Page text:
The first impression
At first glance you can see that everything that was once white or light gray has now become dark. I once wrote “Black is the new white” as a comment on a Cubase article.
Was it copied there? No, this is more about an adaptation to software from in-house, because Final Cut Pro X has had the same look for two years. Everyone has their own opinion, but I think it looks really great.


For many years it did its job in silence, now it is no longer with us: the “Ampelmännchen”.
I never quite understood when it made sense to click it, it appeared here and there. Only in the audio editor, because it reliably scrolled the waveform and was often used by me. The function itself is still there: “Scrolling during playback”, a tick serves as a symbol. Downsizing again!

Flood of functions

Who counts the menus, names the functions? Apple has apparently learned from the protests of the users when Final Cut X was released and omitted nothing or hardly anything in terms of functions. Maybe that’s why it took Logic Pro X so long to finish. How do you make something clearer when a lot of new things are being added at the same time?
A fold-out toolbar shows additional tools and with “Hide advanced tools” in the “Settings” menu you can make a lot of things disappear. Then there are no longer any flex functions, but some people will not need them either.

  1. Flex pitch

With Logic Pro 9, Flex Time made it possible to move, compress and stretch audio and, with the help of transient detection, to quantize audio files that were “fragmented” like MIDI data.
“Hit the right note. No matter if you met him. ”This is how Apple is promoting the new Flex Pitch function.
At this point I would like to take a little excursion into the past. The year was 19soundso, music computers were still called Atari ST and updates for Logic (or was it still called Notator?) Were sent on floppy disks from Hamburg, from Emagic and for free! Likewise, supplementary sheets to the manual (ring binder). Users were kindly asked to submit suggestions for improvement. There was already a function with which one could generate MIDI data from unanimous audio files. I thought to myself: Isn’t it possible the other way around? Couldn’t MIDI data manipulate the pitch of an audio track according to a musical scale? Hardware samplers were also able to pitch shift. I submitted the idea (since then, I’ve considered myself to be the actual inventor of AutoTune). The answer was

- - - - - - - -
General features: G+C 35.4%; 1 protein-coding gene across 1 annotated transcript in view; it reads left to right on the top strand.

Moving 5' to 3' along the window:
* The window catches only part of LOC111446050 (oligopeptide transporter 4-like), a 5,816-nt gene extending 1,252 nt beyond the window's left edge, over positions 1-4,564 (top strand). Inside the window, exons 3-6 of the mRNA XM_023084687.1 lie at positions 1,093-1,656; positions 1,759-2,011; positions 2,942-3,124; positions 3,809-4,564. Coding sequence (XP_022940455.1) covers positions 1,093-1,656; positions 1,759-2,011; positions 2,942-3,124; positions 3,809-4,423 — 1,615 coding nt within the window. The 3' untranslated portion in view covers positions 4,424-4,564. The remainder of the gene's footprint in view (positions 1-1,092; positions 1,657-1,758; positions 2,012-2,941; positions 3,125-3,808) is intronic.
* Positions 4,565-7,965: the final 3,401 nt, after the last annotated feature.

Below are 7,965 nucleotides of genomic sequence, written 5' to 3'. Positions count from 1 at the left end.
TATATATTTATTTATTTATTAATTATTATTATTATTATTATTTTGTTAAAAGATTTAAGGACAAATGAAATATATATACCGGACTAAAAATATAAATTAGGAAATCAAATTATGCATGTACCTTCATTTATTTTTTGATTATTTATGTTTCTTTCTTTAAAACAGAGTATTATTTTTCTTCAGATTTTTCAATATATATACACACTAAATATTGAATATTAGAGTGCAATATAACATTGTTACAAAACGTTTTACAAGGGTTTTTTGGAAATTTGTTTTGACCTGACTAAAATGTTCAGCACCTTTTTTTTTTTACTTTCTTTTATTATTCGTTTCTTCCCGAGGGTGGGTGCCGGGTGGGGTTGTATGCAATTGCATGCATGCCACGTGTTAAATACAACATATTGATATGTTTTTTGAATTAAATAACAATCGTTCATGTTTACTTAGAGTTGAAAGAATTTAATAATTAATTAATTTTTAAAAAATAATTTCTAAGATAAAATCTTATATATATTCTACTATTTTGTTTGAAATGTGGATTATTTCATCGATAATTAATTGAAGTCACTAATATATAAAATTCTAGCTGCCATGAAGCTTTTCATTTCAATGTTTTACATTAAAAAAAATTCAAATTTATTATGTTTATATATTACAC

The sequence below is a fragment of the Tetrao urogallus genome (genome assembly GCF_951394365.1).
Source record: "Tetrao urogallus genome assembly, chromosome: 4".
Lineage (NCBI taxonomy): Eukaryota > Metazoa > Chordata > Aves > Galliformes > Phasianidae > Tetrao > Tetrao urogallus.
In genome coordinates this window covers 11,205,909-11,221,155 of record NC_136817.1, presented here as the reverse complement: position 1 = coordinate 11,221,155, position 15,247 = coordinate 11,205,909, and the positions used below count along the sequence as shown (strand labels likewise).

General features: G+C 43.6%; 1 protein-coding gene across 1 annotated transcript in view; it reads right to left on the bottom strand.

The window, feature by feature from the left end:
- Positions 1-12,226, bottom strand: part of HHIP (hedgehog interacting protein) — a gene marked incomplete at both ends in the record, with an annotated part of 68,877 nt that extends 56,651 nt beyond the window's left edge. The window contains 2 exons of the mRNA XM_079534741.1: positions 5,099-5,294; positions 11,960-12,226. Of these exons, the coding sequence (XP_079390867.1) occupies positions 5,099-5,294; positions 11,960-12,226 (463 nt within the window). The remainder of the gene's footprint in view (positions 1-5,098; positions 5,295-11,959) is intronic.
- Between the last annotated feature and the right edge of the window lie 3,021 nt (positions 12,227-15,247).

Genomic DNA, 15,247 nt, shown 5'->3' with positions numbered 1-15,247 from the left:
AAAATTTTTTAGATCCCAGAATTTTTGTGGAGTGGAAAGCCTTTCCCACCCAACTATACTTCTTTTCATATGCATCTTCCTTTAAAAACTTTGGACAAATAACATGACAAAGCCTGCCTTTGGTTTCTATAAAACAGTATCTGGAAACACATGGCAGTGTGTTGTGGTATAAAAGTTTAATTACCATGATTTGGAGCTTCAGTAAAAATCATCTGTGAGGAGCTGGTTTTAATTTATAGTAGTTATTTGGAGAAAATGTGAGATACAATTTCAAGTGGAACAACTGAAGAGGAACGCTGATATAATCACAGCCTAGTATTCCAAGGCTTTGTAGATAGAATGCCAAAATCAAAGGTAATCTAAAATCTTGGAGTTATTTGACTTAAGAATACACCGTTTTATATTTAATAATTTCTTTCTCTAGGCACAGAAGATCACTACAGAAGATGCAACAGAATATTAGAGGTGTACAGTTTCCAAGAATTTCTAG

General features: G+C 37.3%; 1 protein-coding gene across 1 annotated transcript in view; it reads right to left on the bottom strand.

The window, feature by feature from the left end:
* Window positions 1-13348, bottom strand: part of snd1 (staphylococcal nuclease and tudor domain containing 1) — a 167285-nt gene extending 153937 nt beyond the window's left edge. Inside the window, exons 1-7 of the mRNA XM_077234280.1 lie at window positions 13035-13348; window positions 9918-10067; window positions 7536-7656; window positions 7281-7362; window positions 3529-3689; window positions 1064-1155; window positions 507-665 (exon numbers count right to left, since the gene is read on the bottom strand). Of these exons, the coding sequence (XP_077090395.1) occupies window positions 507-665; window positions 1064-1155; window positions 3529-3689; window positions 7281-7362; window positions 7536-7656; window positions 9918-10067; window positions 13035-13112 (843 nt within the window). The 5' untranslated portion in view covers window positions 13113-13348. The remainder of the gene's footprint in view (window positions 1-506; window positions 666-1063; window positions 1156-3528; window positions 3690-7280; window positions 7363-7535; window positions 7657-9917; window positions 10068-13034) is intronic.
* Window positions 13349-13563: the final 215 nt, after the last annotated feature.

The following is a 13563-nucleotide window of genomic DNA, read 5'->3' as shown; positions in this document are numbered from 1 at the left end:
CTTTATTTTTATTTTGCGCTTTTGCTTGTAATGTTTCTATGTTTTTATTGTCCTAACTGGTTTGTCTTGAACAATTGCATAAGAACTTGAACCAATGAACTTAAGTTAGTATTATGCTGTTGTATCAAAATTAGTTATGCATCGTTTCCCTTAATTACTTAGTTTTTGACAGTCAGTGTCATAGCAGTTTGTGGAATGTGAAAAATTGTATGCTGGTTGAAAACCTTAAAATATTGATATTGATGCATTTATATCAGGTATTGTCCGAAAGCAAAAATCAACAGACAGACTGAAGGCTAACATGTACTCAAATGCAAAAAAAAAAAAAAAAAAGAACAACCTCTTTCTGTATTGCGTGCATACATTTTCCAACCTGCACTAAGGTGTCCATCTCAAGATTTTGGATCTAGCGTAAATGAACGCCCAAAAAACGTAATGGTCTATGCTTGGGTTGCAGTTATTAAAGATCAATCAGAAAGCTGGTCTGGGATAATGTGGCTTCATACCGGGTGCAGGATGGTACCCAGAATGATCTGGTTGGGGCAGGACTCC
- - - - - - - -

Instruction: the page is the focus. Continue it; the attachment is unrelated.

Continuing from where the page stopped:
The Times They Are a-Changin ‘(Bob Dylan).

Conclusion first day

After a few hours of “trial test” I have to say that I really like everything I have seen and tried. Time will tell whether I’ll still be very annoyed about the missing 32-bit bridge or whether the third-party companies will follow suit quickly.
The first time I opened an older song that contains 32-bit plug-ins (almost everyone), the program – let me put the bad word – crashed. On the second attempt the song opened (32-bit plug-ins disabled) and worked perfectly.
64-bit AU plug-ins from third-party manufacturers did not cause any problems.
In the second part of my test report I will deal with “Flex Pitch” and make a comparison with Melodyne (with audio examples).